House Subcommittee Debates Medicare Cost Sharing
Medicare's current cost sharing system for fee-for-service enrollees makes "little sense" for beneficiaries or taxpayers, witnesses told the House Ways and Means Subcommittee on Health yesterday, CongressDaily/AM reports. The committee heard testimony from economists and health care observers, who said the current system fails to control costs while at the same time prices some beneficiaries out of the system. Economist Christopher Hogan testified that Medicare beneficiaries with secondary coverage through former employers or Medigap plans are not made more cost-conscious by copayments or deductibles, raising the program's spending. "Common sense suggests that individuals are more likely to use care if it is free," he said.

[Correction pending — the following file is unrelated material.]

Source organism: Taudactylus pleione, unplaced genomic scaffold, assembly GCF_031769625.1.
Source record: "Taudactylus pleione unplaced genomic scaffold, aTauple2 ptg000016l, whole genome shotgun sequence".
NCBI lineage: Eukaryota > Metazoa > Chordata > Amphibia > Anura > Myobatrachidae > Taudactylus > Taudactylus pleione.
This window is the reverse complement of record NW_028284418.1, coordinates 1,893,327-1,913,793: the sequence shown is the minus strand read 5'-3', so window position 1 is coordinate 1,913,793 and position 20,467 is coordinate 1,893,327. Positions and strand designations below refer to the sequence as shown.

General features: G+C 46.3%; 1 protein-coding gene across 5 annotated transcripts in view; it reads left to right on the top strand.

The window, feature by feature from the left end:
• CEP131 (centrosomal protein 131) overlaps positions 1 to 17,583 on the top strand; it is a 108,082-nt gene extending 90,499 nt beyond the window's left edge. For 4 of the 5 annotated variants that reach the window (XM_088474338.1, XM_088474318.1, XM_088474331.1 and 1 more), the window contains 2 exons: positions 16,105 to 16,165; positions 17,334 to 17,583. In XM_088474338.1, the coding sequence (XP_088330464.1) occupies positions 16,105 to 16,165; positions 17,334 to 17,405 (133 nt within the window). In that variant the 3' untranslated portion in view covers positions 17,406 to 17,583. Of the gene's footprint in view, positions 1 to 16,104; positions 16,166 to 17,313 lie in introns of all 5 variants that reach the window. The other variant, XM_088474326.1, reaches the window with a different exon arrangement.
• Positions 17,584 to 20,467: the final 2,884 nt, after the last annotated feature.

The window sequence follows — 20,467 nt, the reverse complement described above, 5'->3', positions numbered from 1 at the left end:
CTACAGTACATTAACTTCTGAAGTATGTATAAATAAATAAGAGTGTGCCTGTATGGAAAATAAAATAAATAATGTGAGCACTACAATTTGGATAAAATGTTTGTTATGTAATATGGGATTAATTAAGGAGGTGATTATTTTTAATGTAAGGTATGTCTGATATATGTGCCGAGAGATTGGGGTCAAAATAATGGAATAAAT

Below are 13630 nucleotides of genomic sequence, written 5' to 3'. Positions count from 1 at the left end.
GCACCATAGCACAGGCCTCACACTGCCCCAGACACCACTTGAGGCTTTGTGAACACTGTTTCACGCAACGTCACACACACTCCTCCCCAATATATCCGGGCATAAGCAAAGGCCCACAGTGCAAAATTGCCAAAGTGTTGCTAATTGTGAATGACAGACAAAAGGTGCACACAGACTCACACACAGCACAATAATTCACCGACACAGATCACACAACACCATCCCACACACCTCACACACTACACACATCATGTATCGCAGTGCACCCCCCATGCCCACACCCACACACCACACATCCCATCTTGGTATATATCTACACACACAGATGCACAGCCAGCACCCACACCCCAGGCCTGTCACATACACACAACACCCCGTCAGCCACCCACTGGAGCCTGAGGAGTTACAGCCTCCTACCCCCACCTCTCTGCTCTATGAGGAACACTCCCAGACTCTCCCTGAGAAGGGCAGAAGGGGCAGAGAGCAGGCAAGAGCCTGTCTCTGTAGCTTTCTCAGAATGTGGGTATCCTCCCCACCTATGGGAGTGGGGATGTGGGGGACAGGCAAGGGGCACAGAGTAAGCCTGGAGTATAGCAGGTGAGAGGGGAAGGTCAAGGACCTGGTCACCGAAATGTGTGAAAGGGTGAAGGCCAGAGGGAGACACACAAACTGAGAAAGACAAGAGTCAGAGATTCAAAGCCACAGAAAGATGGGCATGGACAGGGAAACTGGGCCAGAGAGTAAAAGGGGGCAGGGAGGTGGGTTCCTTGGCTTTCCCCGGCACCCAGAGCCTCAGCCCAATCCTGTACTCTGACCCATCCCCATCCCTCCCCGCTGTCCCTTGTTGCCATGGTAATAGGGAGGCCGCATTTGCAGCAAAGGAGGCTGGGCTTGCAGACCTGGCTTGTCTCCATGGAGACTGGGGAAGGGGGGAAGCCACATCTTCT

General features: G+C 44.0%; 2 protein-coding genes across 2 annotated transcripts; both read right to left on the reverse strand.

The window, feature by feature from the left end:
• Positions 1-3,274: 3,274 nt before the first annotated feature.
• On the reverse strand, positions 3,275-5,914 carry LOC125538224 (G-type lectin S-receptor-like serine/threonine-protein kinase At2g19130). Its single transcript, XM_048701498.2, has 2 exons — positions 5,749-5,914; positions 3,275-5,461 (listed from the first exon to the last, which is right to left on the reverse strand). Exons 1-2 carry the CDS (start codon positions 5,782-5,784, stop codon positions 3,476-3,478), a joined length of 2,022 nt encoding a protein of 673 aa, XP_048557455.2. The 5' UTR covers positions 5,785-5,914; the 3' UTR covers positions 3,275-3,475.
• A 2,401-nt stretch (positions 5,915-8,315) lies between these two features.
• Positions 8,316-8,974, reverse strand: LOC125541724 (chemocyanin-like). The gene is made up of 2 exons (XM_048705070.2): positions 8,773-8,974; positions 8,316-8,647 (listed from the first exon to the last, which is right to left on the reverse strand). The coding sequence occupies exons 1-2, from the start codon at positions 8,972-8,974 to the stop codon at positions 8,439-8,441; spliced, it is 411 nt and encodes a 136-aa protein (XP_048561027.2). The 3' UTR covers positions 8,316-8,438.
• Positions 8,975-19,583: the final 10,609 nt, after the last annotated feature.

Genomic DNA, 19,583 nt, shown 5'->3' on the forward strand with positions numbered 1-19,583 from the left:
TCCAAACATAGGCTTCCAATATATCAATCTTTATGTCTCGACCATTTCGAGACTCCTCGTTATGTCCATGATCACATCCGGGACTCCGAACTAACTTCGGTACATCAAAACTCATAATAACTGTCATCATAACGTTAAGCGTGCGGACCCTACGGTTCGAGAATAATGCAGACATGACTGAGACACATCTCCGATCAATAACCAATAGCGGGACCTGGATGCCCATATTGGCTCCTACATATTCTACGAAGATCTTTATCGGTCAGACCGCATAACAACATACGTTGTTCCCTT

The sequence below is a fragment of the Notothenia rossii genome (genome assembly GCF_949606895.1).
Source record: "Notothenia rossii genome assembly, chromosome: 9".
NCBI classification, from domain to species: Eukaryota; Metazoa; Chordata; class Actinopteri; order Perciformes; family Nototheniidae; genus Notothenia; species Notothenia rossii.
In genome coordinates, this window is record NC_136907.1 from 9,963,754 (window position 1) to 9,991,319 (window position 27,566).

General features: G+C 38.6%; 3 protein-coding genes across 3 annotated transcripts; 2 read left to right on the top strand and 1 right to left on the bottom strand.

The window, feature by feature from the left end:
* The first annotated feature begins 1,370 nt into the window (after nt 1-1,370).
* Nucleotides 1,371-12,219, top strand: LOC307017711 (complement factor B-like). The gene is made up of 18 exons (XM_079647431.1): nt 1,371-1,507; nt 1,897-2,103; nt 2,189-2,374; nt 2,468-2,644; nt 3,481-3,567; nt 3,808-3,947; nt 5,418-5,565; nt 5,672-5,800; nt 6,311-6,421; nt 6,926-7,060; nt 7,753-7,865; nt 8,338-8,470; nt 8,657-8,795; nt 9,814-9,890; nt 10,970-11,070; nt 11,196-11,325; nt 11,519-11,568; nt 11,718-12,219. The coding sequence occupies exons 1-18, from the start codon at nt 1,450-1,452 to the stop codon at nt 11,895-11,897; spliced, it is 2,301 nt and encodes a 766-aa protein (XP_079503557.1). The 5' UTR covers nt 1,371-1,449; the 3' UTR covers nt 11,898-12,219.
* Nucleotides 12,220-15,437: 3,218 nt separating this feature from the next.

But Karen Davis, president of the Commonwealth Fund, said Medicare patients pay more than younger Americans for health care and "can hardly afford to pay more." She added that two-thirds of Medicare beneficiaries are "either sick or poor," meaning that of "all the groups in society, they are perhaps the least able to 'help the market work' by making cost-conscious choices." In addition to addressing the current problems with cost sharing, the committee "challenged" proposed solutions. Subcommittee ranking member Fortney "Pete" Stark (D-Calif.) said that the suggested solution of combining hospital (Part A) and outpatient (Part B) deductibles would have "unintended effects." Noting that 90% of Medicare patients use Part B services while only 18% use Part A services, Stark said, "Any policy that lowers the hospital deductible while raising the Part B deductible reduces expenses for a few at the expense of many." Bill Scanlon of the General Accounting Office said, "The absence of cost-sharing creates no discipline. Adding cost-sharing potentially creates a barrier to care. The challenge is to find a balance between the two" (Rovner, CongressDaily/AM, 5/10).This is part of the California Healthline Daily Edition, a summary of health policy coverage from major news organizations. Sign up for an email subscription.